Family-owned wineries are the soul of the Australian wine industry, whether one or six generations. The willingness to have a go is part of our DNA, and to hang in there when the going gets tough – whether it’s drought or flood, family tragedy, pandemic or the overnight disappearance of Australia’s dominant wine market, China. Good luck is one of the antidotes for these travails.

Two figures stand tall in the Elderton story: the splendidly named Wellington Rice and his daughter Lorraine. Wellington was a successful entrepreneur, adept in finding businesses that had potential no one else could see. Thus, with no background in wine (potatoes, milk distribution and butchers being his prior businesses), in 1980 he bought an old vineyard in Nuriootpa – planted in 1894 – and set about rejuvenating the vines.

In the meantime, Lorraine had met and married Neil Ashmead, raising three boys, Cameron (born 1972), Wesley (1974) and Allister (1976). After finding it hard to start a business of their own, they decided to leave Australia when Neil was offered a job in Saudi Arabia from 1979 to 1981. Wellington had promised the vineyard was theirs when they returned. Elderton’s first wine was made in 1982, with the help of Peter Lehmann, and Neil Ashmead’s marketing skills came to the fore. With Jim Irvine as consultant winemaker, luck smiled with Elderton winning the 1993 Jimmy Watson Trophy.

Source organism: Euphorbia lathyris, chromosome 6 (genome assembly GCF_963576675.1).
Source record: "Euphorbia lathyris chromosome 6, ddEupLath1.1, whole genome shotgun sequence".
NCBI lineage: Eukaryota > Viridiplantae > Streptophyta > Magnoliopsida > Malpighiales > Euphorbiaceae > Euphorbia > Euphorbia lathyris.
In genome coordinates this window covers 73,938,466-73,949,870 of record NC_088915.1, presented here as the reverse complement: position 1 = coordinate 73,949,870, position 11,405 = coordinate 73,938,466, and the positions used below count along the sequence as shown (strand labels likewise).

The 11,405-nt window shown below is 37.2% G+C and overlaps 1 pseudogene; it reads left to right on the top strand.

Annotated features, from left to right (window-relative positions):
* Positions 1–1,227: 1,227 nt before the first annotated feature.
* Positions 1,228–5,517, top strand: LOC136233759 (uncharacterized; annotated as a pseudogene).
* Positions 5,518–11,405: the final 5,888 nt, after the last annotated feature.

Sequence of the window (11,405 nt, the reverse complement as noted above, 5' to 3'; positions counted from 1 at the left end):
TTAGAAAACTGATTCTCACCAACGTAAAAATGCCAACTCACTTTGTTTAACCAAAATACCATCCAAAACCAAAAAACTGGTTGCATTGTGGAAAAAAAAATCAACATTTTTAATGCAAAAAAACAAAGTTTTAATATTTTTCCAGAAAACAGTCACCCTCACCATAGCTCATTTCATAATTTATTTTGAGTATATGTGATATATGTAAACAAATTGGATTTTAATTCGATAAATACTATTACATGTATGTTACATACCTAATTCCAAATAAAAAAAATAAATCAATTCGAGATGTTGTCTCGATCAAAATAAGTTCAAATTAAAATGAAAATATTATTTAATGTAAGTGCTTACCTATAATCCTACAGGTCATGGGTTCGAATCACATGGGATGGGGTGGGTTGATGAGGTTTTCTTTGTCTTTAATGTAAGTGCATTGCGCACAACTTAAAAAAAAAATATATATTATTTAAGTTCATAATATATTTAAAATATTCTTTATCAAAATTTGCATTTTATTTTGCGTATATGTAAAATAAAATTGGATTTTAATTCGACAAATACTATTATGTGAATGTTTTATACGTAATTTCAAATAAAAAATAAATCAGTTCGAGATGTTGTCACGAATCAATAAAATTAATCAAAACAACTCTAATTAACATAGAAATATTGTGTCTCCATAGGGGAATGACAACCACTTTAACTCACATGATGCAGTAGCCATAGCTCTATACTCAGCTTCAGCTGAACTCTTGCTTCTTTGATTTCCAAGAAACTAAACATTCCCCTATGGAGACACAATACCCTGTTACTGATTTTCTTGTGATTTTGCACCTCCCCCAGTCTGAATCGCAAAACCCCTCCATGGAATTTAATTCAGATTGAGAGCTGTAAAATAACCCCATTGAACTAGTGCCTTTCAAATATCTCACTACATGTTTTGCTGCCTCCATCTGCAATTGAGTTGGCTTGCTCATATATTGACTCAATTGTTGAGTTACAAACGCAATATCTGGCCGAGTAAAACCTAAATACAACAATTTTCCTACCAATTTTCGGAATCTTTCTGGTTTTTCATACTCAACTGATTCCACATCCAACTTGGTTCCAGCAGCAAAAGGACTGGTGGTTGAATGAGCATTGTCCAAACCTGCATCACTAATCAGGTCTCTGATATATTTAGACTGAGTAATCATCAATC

Its impact on the business was profound, but against the background of tragedies. Wesley died from a brain tumour on January 1, 1988; in 1997, Neil took his own life. Lorraine had always run the business, but now she was doing it on her own. As if to even the fates, by 2003 her sons Allister and Cameron had joined the business and it won a stream of awards that put it fairly and squarely on the international stage.

2017 Elderton Command Single Vineyard Barossa Shiraz

From the 1894 vineyard; open fermented and matured for 30 months in new American and French puncheons. The sheer intensity of the palate is a reflection of the cool vintage and the inherent quality of the fruit. Elegance and power go hand-in-hand, the finish and aftertaste all class. 14.9% alc, screwcap. 96 points, drink to 2037, $125

2017 Elderton Ashmead Single Vineyard Barossa Cabernet Sauvignon

The cool growing season produced exceptionally good varietal expression; this has blackcurrant fruit with threads of mint, black olive and bay leaf flowing through it. It makes light work of 18 months’ maturation in new French oak.14.5% alc, screwcap. 95 points, drink to 2037, $120

2018 Elderton Ode to Lorraine Barossa Valley Cabernet Sauvignon Shiraz Merlot

A 58/38/4% blend, open fermented and matured in French puncheons (30% new) for 28 months. It has a rich and complex tapestry of aromas and flavours, bringing warm spices and chocolate/mocha notes into play alongside black fruits and firm tannins. 14.7% alc, screwcap. 94 points, drink to 2038, $50

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